What New Year Resolution did you make this year? Was it big and glamorous? Will you be running a marathon, going to the gym 5 days a week for 2 hours a day, earning straight A’s, or accepting your dream job?
How likely do you think these will be achieved?
Wyatt Beckman, a first year Master of Public Health student studying health behavior and nutrition, has little faith. Not because they are impossible or that the idea of resolutions is flawed, but because these resolutions lack a plan.
I interviewed Wyatt for this blog because he brilliantly reflects on behavior—what makes us do what we do. As a high school athlete, he was concerned about his nutrition and thought about integrating dietetics into a career as a physician. However, he found a passion in public health, determining factors that affect the behavior of communities. He believes changing people’s behaviors is one of the most important things we can do to impact health.
His take on new years resolutions were quite simple yet profound. When making a new year resolution, he says we need to ask two questions: 1) is this realistic? and 2) is this sustainable?
A goal that is mentally, physically, and timely reasonable. So many new years resolutions fail because we try to go from 0-100 at the strike of the clock. Can we expect to go to the gym for 2 hours everyday if we currently do no physical activity? Even if your body could handle the stress, we must also consider our time constraints. If we add an activity to our schedule, we are limiting time for something else, whether bad or good.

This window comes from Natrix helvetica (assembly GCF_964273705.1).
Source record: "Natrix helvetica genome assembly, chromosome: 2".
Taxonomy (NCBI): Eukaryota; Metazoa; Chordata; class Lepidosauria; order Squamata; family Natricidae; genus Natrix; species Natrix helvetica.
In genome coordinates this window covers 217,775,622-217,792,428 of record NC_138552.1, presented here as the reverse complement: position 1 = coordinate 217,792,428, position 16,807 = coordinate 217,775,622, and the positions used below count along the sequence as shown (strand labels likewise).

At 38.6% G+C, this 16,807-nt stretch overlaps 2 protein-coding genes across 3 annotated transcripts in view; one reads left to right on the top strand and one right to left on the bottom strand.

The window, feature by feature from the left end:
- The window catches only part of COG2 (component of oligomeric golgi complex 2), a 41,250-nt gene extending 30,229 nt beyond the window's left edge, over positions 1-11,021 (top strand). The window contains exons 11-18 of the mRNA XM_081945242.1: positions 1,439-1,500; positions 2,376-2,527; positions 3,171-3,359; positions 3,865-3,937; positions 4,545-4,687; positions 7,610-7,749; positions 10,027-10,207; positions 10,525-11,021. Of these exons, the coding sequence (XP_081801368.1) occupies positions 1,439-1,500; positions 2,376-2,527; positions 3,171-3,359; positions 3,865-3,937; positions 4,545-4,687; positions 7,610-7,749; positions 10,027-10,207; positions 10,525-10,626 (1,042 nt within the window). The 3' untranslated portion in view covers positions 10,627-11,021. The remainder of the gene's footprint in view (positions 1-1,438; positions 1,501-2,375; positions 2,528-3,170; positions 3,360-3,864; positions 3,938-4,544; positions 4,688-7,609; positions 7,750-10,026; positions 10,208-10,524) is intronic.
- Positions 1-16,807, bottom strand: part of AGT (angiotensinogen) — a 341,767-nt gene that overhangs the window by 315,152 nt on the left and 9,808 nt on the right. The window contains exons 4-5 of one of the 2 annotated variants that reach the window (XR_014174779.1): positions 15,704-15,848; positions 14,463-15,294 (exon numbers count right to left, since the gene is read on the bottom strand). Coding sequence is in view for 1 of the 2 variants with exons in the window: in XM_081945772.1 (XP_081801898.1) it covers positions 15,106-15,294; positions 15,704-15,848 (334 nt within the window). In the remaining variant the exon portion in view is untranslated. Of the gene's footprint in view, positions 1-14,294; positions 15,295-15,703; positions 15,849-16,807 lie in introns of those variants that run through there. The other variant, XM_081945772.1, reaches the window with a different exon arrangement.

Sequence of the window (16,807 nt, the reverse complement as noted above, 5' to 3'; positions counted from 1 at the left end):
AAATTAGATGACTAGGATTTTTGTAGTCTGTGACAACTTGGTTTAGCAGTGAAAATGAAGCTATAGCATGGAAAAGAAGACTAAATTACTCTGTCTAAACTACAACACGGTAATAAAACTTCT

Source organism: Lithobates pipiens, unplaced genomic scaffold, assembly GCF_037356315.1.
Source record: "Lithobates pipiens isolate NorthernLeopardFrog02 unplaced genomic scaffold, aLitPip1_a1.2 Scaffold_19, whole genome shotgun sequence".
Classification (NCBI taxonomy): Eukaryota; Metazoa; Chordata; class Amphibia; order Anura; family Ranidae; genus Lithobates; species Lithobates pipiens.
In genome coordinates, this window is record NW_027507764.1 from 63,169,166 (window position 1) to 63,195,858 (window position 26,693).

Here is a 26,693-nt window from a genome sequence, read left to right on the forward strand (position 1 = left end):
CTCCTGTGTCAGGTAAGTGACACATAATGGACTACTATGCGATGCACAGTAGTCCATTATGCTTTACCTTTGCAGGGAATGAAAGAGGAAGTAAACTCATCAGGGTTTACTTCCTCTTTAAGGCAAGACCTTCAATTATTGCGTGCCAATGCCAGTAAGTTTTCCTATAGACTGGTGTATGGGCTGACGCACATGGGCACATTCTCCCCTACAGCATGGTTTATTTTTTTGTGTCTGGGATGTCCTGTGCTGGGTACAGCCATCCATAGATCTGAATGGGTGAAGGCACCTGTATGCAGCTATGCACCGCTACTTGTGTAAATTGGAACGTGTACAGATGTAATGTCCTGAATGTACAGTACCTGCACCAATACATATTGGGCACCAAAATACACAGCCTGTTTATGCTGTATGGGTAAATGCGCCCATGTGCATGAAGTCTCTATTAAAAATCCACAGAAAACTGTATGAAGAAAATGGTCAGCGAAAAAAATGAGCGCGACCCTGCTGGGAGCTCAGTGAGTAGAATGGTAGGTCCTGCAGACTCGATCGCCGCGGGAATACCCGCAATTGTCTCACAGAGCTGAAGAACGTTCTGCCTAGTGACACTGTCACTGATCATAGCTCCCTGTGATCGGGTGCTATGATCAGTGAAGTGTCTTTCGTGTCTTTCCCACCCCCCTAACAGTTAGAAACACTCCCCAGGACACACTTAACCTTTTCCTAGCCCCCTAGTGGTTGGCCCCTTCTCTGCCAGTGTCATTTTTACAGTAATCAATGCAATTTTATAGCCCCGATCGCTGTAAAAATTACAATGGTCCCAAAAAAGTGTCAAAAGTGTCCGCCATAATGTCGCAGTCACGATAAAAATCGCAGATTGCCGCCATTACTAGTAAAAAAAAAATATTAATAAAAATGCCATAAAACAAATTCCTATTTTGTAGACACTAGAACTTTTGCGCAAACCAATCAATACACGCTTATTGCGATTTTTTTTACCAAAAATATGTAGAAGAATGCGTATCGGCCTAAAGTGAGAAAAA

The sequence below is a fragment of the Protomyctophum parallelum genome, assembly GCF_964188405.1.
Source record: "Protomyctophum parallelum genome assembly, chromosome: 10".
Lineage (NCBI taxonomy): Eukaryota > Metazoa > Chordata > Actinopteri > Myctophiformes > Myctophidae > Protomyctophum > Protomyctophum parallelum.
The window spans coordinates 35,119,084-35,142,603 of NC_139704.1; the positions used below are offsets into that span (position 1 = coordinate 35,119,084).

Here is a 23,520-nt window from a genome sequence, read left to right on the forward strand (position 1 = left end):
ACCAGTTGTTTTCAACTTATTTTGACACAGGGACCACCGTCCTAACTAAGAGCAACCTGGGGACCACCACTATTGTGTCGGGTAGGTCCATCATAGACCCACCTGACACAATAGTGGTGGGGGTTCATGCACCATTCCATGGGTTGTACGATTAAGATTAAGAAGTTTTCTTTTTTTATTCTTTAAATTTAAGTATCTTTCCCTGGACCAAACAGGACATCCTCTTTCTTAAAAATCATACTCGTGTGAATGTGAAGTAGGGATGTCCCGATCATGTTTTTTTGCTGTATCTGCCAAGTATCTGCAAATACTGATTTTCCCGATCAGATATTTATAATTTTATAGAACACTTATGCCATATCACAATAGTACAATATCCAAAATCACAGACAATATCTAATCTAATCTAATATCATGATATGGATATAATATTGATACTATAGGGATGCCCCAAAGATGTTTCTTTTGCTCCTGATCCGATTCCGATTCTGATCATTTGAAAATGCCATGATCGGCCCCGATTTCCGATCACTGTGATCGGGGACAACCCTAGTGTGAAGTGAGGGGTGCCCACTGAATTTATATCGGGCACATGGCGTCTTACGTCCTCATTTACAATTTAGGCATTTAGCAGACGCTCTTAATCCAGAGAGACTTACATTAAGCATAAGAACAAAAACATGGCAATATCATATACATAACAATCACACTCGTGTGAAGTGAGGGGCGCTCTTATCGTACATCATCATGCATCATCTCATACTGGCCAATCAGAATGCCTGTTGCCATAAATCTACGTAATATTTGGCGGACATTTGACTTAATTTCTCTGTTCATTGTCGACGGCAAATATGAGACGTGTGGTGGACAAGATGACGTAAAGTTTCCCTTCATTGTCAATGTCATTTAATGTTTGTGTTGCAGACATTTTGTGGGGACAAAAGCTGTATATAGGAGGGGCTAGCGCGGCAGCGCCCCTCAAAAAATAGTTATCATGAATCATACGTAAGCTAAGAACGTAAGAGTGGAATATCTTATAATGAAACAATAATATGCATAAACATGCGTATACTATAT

A goal that is able to be maintained longer than 2 months and ultimately becomes a lifestyle. Let’s not sugar coat this, In January the gym is packed—classes full, more people than equipment, and not enough lockers—but by mid-February the surge has resolved. You can probably guess why. People have burned out or they become busy with other commitments.
Wyatt suggests starting small. He refers to mini habits® —behaviors that are so easy you are guaranteed to succeed (e.g. one push-up a day). With success comes increased self-confidence and motivation to intentionally or even unintentionally push further the next day. Wyatt says, complete the small goals and you will be shocked at the impact over time.
Wyatt also encourages us to not make one-time goals because there is no success until you complete the task (e.g. run a marathon). Instead, we should focus on consistency. Rather than the resolution being run a marathon, it should be follow a training plan and run 3-4 times a week. Wyatt believes, “true results and true impact come from showing up everyday”.
These tips for New Years resolutions are not just for physical health, but can be applied to academic achievements and career building too. For example, if you want all A’s, consider realistic and sustainable resolutions that may lead to that amazing outcome. You could start your homework the day it is assigned, start studying for your tests one week in advance, set up a weekly appointment at the tutoring center, or even just go to the library three times a week. These are more manageable goals. They are realistic. They are sustainable.
Whatever your New Year resolutions may be, Wyatt Beckman says, “don’t stress, if you feel worse than before, then you are trying to do too much”. Enjoy the journey. The goal is to increase positive habits that will last a lifetime—not just through January.
Oh and before I forget, if you want that dream job, make your first New Years resolution to visit the career center! We can be found in the lower level of SPH or you can request an appointment with a career coach. We can help you finalize your resume, apply to internships, and practice for the interview. All little goals that will elevate you to success!